The Universal Direct Steering Roadster. With the exception of the connecting tube, the Universal is identical with the Clyde. Instead of a 'V' frame there is a high, straight tube, or backbone, with a seat-pillar, the lower part of the latter curved, forming a cross frame. Stays run up to the front end of the backbone, and back to the axle bridge. The price, etc., is identical with the foregoing; £18. There is also an excellent Juvenile Universal, with 24in. driving wheels, at £6.10s.

The photograph is believed to show a Griffiths Clyde No. 2 bicycle.

Courtesy of the late Jim Boulton.

The Grosvenor Cycle Company, Wednesfield Road, in 1892, then Grosvenor Street in 1894.


The following description is taken from "Sturmey's Indispensable Handbook to the Safety Bicycle, Treating of Safety Bicycles, Their Varieties, Construction & Use" by Henry Sturmey, published in 1885:

W. Gwinnett & Co., Melbourne Street, Wolverhampton.
in. and ¾in. red tyres. Crescent rims. 40 and 24 No. II direct spokes. Bown's G.M. hubs. Cranks, 6in. throw. Rubber ball pedals, 12in. tread. 38in. driving wheel, geared to 60in., 18in. back wheel. Front wheel drives with chain gear. Aeolus ball bearings to crank wheels. Morgan's chains. Bolt and slot adjustment. Ball bearings to both wheels. Steering like ordinary bicycle. Forks pass 3in. behind bearings. Hollow front and semi-hollow back forks. Stanley head, 4in. centres. Pear-shaped horn handles, 28in. cow-horn bars. 1¼in. 16 W.G. steel backbone. Humber coil spring. Long-distance suspension saddle. Saw-step. D.L.S. brake. Leg-guard. Spanners and oilcan. Weight 42lbs. Price. £12. Sent out with plated handlebar, head, hubs, cranks, etc., rest enamelled in colours.
Remarks. A machine on the usual general lines at a low figure.


The following is a short description of a Hart tricycle from "Bicycles & Tricycles of the Year 1889" by Harry Hewitt Griffin:

The Hart Direct Steering Roadster. The Hart Cycle Company, Great Brick-kiln Street, Wolverhampton. Built on the most popular lines, there is little special to notice. The three wheels are of uniform size-30in. Abingdon gear and axle bridge are used; the latter is a straight tube, and the four ball bearings are clamped to it, instead of being brazed, as is usually the case, so that they can be detached if need be. The frame is 'V' shaped, rendering it suitable to either lady or gentleman. Chain adjustment is effected by screwing up the shank of a 'V' shaped holder, which draws forward the bearing bracket. The brake is a lever plunger, the cranks are detachable, and the other details are as usual, the whole making a nice looking and cheap little machine at £18.10s.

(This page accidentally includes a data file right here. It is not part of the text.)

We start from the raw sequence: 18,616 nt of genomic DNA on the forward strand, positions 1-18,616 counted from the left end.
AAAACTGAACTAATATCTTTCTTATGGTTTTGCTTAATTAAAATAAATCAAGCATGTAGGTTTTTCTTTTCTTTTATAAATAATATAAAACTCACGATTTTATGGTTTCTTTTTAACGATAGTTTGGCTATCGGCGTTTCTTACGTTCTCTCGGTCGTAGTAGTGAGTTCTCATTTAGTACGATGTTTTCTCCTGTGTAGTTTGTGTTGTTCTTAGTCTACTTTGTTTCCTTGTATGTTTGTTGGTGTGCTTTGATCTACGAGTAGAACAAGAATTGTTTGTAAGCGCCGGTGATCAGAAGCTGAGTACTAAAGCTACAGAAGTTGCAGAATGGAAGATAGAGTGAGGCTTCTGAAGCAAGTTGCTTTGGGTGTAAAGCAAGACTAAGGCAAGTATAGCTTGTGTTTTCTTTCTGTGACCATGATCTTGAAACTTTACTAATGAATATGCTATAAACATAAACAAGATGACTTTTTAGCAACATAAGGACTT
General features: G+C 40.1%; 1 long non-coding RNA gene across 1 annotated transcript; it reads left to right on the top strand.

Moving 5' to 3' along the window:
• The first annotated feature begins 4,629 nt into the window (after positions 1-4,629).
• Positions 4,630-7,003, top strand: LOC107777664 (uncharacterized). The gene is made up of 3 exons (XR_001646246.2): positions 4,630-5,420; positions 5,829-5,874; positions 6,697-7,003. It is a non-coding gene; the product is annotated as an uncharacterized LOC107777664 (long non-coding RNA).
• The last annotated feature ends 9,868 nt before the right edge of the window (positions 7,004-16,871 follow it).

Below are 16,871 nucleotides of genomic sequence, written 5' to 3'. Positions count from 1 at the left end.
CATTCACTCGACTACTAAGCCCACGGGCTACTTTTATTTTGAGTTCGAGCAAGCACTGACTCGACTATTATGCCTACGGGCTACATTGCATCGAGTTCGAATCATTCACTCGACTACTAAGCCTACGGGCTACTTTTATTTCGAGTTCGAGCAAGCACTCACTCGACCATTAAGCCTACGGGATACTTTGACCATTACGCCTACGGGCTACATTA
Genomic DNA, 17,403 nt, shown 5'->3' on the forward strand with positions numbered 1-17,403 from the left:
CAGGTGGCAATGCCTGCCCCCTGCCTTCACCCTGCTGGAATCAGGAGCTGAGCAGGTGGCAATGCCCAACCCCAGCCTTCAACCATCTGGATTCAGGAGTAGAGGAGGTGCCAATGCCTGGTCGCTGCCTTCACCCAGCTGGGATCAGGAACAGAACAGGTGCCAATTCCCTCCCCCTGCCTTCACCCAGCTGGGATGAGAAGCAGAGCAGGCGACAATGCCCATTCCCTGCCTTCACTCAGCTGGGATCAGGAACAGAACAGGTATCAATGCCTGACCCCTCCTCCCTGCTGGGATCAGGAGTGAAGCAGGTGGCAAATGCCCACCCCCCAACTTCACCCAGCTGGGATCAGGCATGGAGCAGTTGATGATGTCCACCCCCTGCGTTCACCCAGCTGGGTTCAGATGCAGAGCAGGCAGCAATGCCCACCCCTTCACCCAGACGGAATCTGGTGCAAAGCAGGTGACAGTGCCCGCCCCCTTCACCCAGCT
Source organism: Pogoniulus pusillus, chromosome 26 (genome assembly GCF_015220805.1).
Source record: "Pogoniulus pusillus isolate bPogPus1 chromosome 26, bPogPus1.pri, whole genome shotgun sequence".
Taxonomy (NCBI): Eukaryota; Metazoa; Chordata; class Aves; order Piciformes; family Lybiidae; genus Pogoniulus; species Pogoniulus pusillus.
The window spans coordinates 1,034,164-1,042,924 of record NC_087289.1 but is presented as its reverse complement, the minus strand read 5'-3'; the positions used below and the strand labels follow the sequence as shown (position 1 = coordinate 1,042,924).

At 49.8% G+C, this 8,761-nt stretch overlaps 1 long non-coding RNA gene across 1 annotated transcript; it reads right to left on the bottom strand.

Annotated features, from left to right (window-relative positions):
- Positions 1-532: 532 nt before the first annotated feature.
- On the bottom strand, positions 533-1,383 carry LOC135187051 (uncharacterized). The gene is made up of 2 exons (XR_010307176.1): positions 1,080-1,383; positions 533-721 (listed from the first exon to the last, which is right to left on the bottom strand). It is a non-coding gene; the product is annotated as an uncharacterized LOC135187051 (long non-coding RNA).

The Hart Cycle Company later moved into a workshop in Darlington Street, on the same side, and just below the Methodist Church, where the car park is today. It was alongside one of the large yards which were behind the shops. 

Jack Hateley ran a cycle shop at 458 Stafford Road, Oxley. He started selling cycles in 1942, and in 1945 began building lightweight machines. He used the topical slogan "The Atomic Age Cycles" and produced reasonable numbers of well made machines.

Jack was keen on competition work and started his own racing team in 1947. They had many successes including the Birmingham Premier Road Race, the first Tour of the Chase, "King of the Mountains" tour of the East Midlands, "King of the Mountains" Brighton to Glasgow and the Midlands Time Trial Championship. Successful team riders included Harold Binfield.

A revolutionary design was the Hateley 'Modic' that appeared in 1957. The small wheel cycle could fit into the boot of a car and sold for £22.10s. A version was also available with 3 or 5 speed gears and cost an extra £2.12s.4d.

The Hateley 'Modic'. 

The Hateley Continental 'Praha'. Courtesy of Jim Boulton.